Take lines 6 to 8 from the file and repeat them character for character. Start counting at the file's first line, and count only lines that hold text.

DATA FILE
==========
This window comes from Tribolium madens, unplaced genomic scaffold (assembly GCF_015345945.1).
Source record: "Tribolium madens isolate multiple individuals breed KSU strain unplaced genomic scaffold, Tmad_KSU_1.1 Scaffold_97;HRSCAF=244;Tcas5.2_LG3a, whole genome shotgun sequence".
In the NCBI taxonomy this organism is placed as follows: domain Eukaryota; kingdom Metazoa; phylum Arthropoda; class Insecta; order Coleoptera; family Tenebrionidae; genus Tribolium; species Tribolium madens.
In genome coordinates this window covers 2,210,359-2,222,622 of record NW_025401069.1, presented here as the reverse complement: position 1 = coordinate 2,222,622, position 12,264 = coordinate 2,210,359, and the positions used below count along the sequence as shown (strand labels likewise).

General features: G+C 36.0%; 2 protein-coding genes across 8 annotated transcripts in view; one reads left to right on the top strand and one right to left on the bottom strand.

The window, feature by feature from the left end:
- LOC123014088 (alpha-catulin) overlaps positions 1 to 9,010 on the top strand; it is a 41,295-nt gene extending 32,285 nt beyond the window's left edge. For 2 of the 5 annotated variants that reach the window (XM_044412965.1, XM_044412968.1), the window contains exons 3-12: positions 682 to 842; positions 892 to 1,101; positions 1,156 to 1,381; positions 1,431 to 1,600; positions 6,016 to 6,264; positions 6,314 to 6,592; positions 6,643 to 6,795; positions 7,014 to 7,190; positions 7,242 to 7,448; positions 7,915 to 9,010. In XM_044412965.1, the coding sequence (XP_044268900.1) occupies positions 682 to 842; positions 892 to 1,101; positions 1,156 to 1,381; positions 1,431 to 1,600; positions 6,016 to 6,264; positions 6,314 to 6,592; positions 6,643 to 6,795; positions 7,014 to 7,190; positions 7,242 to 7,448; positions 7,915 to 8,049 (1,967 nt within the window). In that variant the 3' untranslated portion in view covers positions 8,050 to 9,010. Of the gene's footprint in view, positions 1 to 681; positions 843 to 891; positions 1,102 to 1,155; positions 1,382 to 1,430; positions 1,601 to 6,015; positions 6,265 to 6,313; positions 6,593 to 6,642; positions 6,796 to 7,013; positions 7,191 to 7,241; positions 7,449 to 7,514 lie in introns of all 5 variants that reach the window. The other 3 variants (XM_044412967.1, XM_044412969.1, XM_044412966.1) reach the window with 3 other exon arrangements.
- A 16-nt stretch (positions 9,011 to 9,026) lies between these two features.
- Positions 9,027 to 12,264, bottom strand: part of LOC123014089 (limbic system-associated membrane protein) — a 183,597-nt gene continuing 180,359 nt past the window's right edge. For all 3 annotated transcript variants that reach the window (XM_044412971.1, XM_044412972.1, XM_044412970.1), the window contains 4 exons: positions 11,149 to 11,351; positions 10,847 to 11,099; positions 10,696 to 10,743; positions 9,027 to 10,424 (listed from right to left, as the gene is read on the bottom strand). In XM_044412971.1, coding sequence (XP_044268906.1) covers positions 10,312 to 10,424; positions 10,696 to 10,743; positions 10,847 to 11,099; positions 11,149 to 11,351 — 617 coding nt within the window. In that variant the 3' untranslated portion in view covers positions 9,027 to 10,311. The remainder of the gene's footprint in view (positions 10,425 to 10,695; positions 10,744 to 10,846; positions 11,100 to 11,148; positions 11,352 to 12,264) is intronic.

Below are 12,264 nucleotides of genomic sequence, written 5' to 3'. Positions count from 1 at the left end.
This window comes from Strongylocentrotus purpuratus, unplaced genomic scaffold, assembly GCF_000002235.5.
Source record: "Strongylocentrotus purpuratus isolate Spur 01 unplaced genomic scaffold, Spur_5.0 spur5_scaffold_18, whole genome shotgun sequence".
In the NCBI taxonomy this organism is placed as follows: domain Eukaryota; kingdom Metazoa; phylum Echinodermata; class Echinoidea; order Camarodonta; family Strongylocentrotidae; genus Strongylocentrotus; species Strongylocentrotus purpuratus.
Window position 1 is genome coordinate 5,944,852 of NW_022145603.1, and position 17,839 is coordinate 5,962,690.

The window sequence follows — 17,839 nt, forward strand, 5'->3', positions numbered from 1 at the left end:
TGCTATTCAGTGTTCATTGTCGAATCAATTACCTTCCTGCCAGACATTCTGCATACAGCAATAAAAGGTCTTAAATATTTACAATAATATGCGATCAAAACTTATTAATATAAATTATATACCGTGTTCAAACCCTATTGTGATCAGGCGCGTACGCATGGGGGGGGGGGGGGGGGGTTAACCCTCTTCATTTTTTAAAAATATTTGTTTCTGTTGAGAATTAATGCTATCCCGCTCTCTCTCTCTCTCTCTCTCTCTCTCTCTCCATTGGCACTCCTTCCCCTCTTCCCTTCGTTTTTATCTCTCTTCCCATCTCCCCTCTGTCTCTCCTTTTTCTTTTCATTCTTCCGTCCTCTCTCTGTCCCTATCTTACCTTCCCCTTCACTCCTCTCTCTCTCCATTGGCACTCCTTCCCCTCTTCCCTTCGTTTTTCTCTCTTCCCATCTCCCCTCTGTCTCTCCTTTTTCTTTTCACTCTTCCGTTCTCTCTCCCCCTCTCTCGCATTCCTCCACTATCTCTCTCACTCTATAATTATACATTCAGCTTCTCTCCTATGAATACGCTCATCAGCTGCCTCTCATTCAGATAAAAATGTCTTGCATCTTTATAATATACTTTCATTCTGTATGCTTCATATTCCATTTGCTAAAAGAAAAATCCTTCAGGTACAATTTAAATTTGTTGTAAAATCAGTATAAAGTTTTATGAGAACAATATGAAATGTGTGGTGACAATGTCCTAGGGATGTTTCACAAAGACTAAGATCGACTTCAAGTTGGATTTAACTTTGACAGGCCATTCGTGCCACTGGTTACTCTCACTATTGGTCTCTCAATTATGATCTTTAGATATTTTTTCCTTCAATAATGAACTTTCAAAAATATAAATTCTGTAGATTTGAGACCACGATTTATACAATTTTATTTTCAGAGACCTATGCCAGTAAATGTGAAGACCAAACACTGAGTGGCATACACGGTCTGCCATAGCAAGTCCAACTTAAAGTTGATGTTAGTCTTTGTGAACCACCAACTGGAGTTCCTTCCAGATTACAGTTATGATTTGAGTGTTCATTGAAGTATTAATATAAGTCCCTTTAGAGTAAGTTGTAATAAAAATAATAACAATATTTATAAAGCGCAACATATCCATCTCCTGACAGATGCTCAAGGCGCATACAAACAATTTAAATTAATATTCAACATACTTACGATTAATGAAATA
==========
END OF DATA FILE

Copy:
The window, feature by feature from the left end:
- LOC123014088 (alpha-catulin) overlaps positions 1 to 9,010 on the top strand; it is a 41,295-nt gene extending 32,285 nt beyond the window's left edge. For 2 of the 5 annotated variants that reach the window (XM_044412965.1, XM_044412968.1), the window contains exons 3-12: positions 682 to 842; positions 892 to 1,101; positions 1,156 to 1,381; positions 1,431 to 1,600; positions 6,016 to 6,264; positions 6,314 to 6,592; positions 6,643 to 6,795; positions 7,014 to 7,190; positions 7,242 to 7,448; positions 7,915 to 9,010. In XM_044412965.1, the coding sequence (XP_044268900.1) occupies positions 682 to 842; positions 892 to 1,101; positions 1,156 to 1,381; positions 1,431 to 1,600; positions 6,016 to 6,264; positions 6,314 to 6,592; positions 6,643 to 6,795; positions 7,014 to 7,190; positions 7,242 to 7,448; positions 7,915 to 8,049 (1,967 nt within the window). In that variant the 3' untranslated portion in view covers positions 8,050 to 9,010. Of the gene's footprint in view, positions 1 to 681; positions 843 to 891; positions 1,102 to 1,155; positions 1,382 to 1,430; positions 1,601 to 6,015; positions 6,265 to 6,313; positions 6,593 to 6,642; positions 6,796 to 7,013; positions 7,191 to 7,241; positions 7,449 to 7,514 lie in introns of all 5 variants that reach the window. The other 3 variants (XM_044412967.1, XM_044412969.1, XM_044412966.1) reach the window with 3 other exon arrangements.
- A 16-nt stretch (positions 9,011 to 9,026) lies between these two features.